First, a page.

The Court found the plaintiff did not have standing because it could not prove that it was authorized, either as the holder or as the transferee, to enforce the note at the time the case was filed. The most straightforward way to prove standing is to show the Plaintiff is the “holder” of the note. In order to be the “holder”, the Plaintiff must show it has possession of the note and, if it is not the original lender that the note is either indorsed to the Plaintiff, or the note is indorsed in blank. So, to be a holder, the Plaintiff must show it has possession of the original note and, if required, the proper indorsement. See, §55-3-301 NMSA 1978.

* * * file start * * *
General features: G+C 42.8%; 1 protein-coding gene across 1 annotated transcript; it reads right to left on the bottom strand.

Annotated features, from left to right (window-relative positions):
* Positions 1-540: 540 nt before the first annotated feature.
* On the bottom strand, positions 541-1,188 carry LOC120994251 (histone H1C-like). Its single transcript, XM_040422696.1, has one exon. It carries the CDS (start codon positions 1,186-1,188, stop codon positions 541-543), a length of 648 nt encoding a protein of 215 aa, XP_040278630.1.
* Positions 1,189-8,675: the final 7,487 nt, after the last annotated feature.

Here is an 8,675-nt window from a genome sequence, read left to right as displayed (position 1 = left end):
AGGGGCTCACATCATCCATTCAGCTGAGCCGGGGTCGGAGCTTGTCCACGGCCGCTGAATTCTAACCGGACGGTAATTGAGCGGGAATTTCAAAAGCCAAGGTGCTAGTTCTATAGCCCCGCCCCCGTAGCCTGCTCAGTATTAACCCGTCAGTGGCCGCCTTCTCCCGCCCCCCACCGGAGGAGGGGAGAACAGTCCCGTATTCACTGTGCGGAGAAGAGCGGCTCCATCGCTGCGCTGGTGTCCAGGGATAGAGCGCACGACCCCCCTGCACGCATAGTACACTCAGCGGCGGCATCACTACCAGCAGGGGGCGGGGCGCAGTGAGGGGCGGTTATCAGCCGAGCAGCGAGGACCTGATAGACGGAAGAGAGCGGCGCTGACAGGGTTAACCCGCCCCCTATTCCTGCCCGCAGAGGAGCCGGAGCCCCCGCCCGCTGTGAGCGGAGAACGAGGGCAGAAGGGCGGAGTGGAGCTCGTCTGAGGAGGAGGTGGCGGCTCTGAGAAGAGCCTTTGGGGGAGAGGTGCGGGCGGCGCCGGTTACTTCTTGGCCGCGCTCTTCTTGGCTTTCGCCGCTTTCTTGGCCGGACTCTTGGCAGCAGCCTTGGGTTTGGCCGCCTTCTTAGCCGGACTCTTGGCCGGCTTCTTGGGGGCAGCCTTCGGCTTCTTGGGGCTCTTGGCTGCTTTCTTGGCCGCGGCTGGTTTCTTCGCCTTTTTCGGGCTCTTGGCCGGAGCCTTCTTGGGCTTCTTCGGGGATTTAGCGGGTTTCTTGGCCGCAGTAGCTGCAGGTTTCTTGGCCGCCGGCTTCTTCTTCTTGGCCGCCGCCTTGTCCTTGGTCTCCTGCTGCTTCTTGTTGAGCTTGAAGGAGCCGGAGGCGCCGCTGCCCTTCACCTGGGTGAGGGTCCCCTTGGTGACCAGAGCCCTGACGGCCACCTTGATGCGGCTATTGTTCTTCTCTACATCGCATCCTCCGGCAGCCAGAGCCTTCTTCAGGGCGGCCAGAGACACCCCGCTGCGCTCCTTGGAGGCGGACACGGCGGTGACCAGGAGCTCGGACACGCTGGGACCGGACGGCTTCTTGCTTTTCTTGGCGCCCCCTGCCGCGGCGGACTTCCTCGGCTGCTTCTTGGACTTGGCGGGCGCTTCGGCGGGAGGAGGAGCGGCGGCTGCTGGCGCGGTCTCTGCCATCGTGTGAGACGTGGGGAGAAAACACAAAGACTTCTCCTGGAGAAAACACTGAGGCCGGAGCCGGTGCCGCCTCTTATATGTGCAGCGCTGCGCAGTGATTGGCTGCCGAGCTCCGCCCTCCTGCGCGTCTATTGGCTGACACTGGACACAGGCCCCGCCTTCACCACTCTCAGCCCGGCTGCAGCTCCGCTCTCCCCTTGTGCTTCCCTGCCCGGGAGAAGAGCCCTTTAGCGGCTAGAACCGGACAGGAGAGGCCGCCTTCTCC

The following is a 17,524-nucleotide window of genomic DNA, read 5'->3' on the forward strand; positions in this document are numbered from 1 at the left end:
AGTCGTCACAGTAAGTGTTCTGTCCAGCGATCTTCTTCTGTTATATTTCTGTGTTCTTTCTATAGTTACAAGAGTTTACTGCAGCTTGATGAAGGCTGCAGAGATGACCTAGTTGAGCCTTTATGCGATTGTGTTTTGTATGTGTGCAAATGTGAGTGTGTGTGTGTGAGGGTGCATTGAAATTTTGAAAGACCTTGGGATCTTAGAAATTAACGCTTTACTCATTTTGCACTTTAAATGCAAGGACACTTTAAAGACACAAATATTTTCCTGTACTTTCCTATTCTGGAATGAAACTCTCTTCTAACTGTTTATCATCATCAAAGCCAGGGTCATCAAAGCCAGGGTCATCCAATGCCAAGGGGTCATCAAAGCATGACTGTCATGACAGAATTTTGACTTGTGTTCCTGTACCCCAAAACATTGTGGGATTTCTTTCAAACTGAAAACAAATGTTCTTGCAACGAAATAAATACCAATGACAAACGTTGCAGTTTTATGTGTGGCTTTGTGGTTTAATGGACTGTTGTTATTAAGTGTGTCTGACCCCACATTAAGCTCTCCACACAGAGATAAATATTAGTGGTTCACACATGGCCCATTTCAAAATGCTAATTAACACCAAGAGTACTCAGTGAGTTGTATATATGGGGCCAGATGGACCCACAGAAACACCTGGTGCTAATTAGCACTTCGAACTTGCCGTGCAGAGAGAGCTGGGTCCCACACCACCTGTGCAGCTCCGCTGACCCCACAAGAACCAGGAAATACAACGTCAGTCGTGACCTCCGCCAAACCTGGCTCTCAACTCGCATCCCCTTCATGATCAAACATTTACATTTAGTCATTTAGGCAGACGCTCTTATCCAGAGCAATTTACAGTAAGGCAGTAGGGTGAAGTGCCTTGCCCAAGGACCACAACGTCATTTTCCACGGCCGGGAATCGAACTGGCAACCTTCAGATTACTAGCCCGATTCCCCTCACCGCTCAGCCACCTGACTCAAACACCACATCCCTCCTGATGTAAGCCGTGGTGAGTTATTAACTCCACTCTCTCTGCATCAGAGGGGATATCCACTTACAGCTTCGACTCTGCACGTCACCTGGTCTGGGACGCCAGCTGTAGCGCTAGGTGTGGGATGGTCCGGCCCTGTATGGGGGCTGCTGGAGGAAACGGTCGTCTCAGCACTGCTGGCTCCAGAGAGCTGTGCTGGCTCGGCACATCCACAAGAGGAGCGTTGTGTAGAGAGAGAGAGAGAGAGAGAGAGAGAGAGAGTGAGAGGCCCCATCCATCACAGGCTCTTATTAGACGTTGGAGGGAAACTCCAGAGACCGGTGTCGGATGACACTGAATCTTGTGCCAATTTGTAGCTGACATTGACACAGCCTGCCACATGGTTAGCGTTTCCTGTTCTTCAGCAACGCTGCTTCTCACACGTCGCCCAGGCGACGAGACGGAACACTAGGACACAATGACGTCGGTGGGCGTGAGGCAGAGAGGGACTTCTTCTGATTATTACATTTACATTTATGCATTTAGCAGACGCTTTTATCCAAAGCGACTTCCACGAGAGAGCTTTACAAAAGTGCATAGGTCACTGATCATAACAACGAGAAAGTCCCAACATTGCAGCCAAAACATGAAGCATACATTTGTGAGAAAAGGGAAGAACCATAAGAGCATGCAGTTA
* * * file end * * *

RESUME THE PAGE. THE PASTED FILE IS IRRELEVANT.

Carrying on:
In Romero, the original note introduced into evidence at trial had two undated indorsements. One was a blank indorsement by the original payee on the note and second was a special indorsement by Equity One to JP Morgan Chase. Of course, if the note had only had one blank indorsement, the plaintiff could have prevailed as the holder of the note. The problem, of course, was the special indorsement made to JP Morgan Chase. 2014 NMSC-007, 26. Apparently, there was no evidence introduced at trial to show that either JP Morgan Chase had transferred the note to the plaintiff or adequately explaining that the indorsement to JP Morgan Chase was invalid for some other reason. In other words, the original note showed, on its face that it might be owned by two different parties. Accordingly, the Supreme Court found that the Plaintiff had not proven it was the holder of the note.